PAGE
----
The exploitation of oil, gas, gold, silver, iron, copper, tin and other materials by transnational companies (TNCs) affect many Latin American communities. The situation has deteriorated in recent years with the increase of extractive activities. This generates irreversible and negative impacts on people’s livelihoods and ecosystems; it hinders human rights of local communities and fosters conflicts. While many Latin American governments have supported the practices of extractive corporations through economic incentives and legal changes, alternatives exist.
This topic was explored in the panel discussion “Extractives in Latin America: grassroots and international community responses” organized by Pax Christi International, COMECE and CIDSE on 31st October 2017 and attended by indigenous peoples representatives, civil society and policy makers.
Panel debate © COMECE
In his opening remark, Fr. Olivier Poquillon, Secretary General of COMECE reminded the audience that the issue of extractives and the access to natural resources is of great concern to Pope Francis, as highlighted in his Encyclical Letter Laudato Si’. The care for creation, respect for others and willingness to dialogue are fundamental in the Latin American region as well.
Martha Ines Romero, Pax Christi International’s Coordinator for Latin America and the Caribbean pointed out how the extractives industry brings many challenges, such as the escalation of conflicts and the environmental degradation. This lead the Latin American region to become one of the most deadly places for human rights defenders.
Mikeas Sánchez Gomez shared a very interesting insight into the struggles of her Zoque community in Southern Mexico. Her community is reacting to the activities of a transnational corporation engaged in oil extraction and mining. The Zoques have mobilised non-violently through assemblies, consultations, collection of signatures and through the creation of ZODEVITE, the Indigenous Movement of the Zoque Believing People in Defense of Life and the Earth. In several cases, their actions have led to the suspension of extractive activities by companies.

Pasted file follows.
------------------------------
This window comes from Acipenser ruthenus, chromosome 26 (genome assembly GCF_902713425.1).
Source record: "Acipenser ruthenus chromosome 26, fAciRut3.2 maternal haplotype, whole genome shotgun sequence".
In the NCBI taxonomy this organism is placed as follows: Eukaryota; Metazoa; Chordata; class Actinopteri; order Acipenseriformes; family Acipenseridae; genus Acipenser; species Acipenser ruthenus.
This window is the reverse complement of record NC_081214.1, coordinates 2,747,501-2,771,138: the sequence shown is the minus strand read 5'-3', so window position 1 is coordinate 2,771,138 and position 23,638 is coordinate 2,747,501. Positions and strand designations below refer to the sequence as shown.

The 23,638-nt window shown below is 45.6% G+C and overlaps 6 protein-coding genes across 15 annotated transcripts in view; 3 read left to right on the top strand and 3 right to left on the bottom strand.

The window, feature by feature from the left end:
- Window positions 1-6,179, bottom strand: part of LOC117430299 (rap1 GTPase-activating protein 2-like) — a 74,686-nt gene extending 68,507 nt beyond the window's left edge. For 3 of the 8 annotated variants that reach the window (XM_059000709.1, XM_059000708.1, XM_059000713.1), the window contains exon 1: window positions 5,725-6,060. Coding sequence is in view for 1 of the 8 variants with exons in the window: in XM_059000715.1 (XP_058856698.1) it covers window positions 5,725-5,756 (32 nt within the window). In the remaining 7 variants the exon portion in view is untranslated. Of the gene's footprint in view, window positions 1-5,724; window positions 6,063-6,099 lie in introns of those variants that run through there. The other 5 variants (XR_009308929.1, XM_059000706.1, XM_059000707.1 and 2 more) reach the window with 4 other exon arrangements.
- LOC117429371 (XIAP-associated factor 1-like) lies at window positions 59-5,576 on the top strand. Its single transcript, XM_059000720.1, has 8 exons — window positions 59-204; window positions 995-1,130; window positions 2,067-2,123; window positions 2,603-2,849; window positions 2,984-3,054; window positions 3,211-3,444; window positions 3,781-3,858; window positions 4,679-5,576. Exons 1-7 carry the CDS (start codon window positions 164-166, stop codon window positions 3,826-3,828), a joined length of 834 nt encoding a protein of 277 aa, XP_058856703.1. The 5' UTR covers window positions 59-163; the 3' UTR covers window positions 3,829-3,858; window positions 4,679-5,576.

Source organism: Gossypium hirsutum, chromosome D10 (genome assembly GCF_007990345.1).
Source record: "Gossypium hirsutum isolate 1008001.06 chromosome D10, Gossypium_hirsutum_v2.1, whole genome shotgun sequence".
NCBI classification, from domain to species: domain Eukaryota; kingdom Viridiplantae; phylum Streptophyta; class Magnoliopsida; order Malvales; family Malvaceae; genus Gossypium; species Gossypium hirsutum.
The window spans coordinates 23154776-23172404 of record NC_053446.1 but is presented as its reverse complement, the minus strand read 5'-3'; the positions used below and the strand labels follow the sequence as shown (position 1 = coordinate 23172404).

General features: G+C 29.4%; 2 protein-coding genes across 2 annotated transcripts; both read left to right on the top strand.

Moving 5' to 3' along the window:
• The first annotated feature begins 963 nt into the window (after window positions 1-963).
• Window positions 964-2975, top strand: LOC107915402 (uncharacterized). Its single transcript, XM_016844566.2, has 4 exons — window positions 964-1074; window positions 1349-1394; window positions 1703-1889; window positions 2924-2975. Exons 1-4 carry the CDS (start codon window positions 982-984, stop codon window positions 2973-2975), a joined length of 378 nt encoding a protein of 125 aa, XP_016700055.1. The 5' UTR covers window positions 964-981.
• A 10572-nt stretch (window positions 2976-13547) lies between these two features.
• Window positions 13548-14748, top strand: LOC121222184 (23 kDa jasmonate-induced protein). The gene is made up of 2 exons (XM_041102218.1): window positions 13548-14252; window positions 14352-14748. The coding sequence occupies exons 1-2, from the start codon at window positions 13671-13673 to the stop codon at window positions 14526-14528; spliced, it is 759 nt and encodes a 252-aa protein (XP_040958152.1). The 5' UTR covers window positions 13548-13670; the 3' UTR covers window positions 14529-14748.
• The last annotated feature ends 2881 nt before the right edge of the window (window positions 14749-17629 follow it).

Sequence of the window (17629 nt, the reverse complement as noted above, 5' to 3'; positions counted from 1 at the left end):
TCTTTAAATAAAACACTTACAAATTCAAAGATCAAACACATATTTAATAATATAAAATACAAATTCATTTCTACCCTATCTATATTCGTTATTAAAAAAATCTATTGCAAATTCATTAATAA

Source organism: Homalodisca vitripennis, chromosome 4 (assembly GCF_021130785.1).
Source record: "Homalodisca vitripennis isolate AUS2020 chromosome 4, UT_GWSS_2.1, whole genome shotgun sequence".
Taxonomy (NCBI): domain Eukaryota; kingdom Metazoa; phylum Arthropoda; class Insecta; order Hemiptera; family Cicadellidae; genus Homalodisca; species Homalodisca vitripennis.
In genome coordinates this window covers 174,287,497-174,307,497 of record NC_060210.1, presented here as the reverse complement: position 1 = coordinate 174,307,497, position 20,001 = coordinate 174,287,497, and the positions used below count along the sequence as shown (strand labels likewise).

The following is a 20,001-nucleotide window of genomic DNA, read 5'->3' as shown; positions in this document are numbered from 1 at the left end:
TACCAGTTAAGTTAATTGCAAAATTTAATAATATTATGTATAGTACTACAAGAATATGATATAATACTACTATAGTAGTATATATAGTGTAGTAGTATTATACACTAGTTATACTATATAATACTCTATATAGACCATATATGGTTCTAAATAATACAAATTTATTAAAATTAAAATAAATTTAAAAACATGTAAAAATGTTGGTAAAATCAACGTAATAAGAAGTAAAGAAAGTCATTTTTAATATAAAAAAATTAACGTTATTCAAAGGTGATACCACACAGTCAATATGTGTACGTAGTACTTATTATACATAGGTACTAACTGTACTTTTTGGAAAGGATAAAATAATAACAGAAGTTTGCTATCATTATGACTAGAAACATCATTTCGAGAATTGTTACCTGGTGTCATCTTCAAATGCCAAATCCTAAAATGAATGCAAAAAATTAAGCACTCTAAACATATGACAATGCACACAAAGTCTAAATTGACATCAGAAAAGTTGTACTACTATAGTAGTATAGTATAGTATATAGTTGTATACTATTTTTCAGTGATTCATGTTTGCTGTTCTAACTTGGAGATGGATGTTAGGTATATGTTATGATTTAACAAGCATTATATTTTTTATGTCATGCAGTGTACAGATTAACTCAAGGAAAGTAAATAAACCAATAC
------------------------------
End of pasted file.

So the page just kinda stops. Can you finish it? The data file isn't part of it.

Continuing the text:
Mikeas Sánchez Gomez © COMECE
>>>This video presents testimonies of the Zoque struggle that combines popular demands, demonstrations, legal protections, consultations and artistic expressions of resistance.
According to Tove Sövndahl Gant, Policy Officer on In¬digenous Peoples at the European External Action Service, the situation of indigenous peoples could be improved by implementing the UN declaration on indigenous people as basis for all actions and policies, and applying the UN Guiding Principles on Business and Human Rights.
Stefan Reinhold, Corporate Regulation & Extractives Officer at CIDSE, reported back from the UN Binding Treaty negotiations in Geneva and he stressed the great opportunities that this process brings. Pointing out the inconsistency of various initiatives taking place at different levels or focusing on different impacts or sectors of transnational corporations, he called on the EU and member states to recognize and seize the unique opportunity conveyed by the UN binding Treaty negotiations to show leadership on an issue crucial to so many European citizens.
From the discussion, the crucial importance of putting the problems of extractives in Latin America high on the agendas emerged. This involves listening to the voices of the affected communities, ensuring the respect of their human rights and granting human rights defenders a safe opposition space. The set up of a strong legal instrument is also necessary, and the EU should adopt a constructive approach in the negotiations on a UN binding treaty on business and human rights.
>>>Full presentations by the panelists can be watched here
>>>See attached a comprehensive summary of the event and the conclusions